The NPC officers were constituted into what became known as the Media Advisory Council, civilian and private in character and therefore presumed to be a more palatable version of indirect government controls.
The new setup was passed off as self-regulation since the officers of the NPC (many of whom then happened to be also senior reporters assigned to the Malacanang beat) were private media practitioners and not government bureaucrats.
Anybody who wanted to print anything, even calendars and business cards, had to secure a license or permit from the National Press Club doubling as the MAC. I was told that that had led to some corruption, but I have no proof to back that up.
That alleged corruption, plus the faulty control functions of the MAC and the fact that many of the NPC officers were not prepared for the unusual managerial assignment, soon caused the system to collapse.
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TOP EDITORS: What to do next? Malacanang, on the advice of some media friends, devised a new version of self-regulation or self-policing.
The idea was to simplify the problem by installing publishers and editors in the government-controlled private press and assign to them the daily task of censorship in the guise of editorial management. They were also organized into an industry council.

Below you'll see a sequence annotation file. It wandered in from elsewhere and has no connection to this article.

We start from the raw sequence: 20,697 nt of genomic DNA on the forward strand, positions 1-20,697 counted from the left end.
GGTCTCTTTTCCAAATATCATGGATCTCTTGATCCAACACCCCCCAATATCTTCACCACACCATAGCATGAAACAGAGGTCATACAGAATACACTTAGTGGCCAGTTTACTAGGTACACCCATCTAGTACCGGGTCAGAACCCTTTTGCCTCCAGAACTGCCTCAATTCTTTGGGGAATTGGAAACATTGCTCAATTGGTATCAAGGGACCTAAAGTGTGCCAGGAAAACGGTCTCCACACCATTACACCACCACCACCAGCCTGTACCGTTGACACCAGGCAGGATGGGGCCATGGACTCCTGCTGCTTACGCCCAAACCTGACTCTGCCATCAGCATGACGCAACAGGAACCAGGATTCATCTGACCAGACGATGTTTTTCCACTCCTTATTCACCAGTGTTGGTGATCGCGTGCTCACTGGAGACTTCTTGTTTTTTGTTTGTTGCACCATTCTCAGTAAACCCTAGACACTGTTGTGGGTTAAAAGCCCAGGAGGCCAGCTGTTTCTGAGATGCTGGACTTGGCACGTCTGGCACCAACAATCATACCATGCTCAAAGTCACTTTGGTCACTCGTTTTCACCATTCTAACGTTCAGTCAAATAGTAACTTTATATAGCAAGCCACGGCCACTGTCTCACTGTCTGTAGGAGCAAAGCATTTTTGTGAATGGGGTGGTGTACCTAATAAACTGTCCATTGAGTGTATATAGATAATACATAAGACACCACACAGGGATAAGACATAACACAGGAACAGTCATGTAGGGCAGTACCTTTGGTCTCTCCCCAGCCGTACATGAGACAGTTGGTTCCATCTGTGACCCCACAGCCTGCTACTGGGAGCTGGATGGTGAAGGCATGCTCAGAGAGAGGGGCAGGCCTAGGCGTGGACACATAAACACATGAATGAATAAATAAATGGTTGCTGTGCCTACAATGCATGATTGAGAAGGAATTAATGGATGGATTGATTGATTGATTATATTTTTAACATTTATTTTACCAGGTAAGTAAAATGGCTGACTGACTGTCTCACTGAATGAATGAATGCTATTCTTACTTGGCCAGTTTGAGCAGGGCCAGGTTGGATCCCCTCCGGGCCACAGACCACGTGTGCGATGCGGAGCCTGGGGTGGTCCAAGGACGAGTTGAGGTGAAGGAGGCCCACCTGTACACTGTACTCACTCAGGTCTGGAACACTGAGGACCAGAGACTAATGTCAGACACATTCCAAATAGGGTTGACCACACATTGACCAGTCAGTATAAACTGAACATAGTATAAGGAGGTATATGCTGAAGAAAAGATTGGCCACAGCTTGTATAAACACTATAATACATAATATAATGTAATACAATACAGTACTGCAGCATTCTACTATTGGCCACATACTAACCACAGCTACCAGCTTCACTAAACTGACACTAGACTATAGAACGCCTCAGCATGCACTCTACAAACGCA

Of course, there was care not to call it censorship, but self-regulation.
In short, the people who sat in the publisher’s office and the top editors who manned the desk were persons whom Malacanang and the crony owners of media could trust. They were the enforcers from within.
One big difference between that Marcosian maneuver and the police patrol method that Ms Arroyo has adopted is that the publishers and editors in charge of self-regulation under Marcos were, by and large, competent and respected newsmen — meaning professionals whom the staff could look up to.
Can the police in the Arroyo edition of media management produce similarly top-caliber professionals whose editorial judgment will be accepted, and respected, by the working press without reservation?